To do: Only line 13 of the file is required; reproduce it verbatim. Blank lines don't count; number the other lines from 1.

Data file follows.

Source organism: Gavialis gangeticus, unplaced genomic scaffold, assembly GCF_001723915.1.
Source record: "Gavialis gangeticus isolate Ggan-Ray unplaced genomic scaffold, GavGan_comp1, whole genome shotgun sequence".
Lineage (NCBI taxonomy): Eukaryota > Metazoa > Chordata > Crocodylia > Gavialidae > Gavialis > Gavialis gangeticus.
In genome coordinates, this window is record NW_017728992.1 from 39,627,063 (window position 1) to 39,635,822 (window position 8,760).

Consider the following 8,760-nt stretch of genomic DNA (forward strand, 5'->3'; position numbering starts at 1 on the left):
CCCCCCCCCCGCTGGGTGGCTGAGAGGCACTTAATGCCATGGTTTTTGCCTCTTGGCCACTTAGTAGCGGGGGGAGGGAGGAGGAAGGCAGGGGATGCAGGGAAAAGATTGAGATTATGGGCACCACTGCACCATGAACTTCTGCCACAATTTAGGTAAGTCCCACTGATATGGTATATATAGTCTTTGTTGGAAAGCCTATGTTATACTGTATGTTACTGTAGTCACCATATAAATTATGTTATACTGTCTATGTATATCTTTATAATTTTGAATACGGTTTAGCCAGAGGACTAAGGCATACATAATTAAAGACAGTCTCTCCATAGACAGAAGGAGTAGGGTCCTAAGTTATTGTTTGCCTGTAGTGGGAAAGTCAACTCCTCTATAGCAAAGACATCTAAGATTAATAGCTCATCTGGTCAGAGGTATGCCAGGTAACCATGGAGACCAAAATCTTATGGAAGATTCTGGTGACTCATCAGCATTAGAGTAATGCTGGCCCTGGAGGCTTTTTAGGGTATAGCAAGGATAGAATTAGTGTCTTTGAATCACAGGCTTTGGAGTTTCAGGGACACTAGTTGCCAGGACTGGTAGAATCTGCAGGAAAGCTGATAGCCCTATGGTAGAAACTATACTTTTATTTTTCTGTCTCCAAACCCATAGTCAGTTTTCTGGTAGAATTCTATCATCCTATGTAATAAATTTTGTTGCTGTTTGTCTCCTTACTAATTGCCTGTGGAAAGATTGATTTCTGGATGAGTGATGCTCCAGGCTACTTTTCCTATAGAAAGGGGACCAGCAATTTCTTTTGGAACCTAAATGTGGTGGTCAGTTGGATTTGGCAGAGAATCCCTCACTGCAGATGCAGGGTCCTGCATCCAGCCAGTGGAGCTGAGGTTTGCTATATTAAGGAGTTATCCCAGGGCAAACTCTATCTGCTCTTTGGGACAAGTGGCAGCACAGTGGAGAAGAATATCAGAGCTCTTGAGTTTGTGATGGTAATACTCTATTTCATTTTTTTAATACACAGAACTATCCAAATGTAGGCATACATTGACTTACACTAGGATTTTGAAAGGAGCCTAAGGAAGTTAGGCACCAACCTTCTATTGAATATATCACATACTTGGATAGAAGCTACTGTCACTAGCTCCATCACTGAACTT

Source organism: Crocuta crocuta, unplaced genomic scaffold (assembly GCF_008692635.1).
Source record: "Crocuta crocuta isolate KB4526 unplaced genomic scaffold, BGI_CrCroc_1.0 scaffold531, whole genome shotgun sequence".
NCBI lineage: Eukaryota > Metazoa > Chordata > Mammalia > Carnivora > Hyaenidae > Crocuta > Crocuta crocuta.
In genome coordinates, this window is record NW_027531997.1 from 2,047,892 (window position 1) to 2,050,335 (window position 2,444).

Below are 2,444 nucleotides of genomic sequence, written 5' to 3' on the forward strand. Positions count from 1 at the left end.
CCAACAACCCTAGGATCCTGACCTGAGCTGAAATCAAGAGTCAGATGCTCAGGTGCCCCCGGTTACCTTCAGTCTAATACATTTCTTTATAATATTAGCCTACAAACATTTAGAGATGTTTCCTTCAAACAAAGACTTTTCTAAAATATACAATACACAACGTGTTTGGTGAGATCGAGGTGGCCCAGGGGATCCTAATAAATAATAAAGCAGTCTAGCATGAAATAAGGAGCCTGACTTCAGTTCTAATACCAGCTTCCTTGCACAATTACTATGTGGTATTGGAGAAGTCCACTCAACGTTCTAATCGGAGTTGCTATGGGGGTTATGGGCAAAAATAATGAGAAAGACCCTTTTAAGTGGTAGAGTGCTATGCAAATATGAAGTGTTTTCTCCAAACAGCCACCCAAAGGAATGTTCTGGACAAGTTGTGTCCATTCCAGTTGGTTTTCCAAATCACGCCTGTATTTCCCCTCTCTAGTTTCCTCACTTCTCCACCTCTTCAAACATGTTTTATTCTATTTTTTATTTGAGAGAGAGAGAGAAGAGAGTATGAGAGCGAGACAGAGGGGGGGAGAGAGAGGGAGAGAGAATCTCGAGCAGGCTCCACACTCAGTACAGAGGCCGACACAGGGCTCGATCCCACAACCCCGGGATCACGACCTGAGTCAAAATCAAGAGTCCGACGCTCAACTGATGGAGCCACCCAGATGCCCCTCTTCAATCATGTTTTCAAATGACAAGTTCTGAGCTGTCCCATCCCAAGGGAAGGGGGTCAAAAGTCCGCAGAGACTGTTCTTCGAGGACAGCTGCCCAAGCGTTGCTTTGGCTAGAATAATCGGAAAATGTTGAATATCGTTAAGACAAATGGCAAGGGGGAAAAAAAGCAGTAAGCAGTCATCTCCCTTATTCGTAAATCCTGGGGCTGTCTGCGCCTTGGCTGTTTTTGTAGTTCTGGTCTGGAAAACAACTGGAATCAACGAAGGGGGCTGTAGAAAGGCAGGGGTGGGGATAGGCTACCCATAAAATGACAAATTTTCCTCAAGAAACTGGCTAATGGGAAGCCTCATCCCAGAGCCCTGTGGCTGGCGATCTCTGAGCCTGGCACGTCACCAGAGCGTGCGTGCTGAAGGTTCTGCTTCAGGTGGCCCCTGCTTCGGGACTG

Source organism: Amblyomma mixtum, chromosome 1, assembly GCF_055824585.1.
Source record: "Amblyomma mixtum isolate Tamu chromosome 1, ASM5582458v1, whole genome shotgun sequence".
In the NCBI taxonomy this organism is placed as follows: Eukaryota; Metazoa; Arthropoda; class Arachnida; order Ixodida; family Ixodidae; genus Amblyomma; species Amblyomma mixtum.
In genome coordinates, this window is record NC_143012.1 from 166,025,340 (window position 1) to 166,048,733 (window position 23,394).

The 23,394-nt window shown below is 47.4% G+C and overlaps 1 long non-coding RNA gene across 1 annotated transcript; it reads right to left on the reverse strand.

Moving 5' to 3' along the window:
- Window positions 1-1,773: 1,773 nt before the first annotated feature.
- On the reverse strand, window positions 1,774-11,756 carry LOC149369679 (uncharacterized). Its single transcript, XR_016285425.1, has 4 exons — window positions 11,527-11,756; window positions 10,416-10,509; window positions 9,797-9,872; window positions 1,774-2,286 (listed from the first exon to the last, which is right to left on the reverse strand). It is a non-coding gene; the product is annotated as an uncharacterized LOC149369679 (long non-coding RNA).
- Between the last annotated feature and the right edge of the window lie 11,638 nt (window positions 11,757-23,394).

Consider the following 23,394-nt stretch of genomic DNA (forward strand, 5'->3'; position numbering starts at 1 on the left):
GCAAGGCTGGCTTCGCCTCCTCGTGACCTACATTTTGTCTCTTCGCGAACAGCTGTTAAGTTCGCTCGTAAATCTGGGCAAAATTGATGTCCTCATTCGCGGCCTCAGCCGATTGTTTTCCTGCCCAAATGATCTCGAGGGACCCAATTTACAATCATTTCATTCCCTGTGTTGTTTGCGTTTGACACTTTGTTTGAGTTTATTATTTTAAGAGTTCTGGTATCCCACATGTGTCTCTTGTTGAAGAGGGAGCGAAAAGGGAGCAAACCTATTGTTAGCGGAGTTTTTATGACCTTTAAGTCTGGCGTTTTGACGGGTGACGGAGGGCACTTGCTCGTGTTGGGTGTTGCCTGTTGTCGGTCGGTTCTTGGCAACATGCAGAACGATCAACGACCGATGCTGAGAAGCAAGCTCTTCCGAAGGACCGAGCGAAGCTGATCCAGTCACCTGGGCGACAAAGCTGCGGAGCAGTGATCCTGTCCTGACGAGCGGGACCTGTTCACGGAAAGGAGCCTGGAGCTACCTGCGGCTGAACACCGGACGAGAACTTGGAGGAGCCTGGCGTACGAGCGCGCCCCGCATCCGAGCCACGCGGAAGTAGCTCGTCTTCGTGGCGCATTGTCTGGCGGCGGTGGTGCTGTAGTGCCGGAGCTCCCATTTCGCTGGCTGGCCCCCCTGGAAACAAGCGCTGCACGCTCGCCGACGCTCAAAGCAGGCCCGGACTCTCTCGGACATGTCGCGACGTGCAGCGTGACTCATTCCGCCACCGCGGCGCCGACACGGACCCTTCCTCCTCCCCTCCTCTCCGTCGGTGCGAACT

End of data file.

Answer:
Source organism: Amblyomma mixtum, chromosome 1, assembly GCF_055824585.1.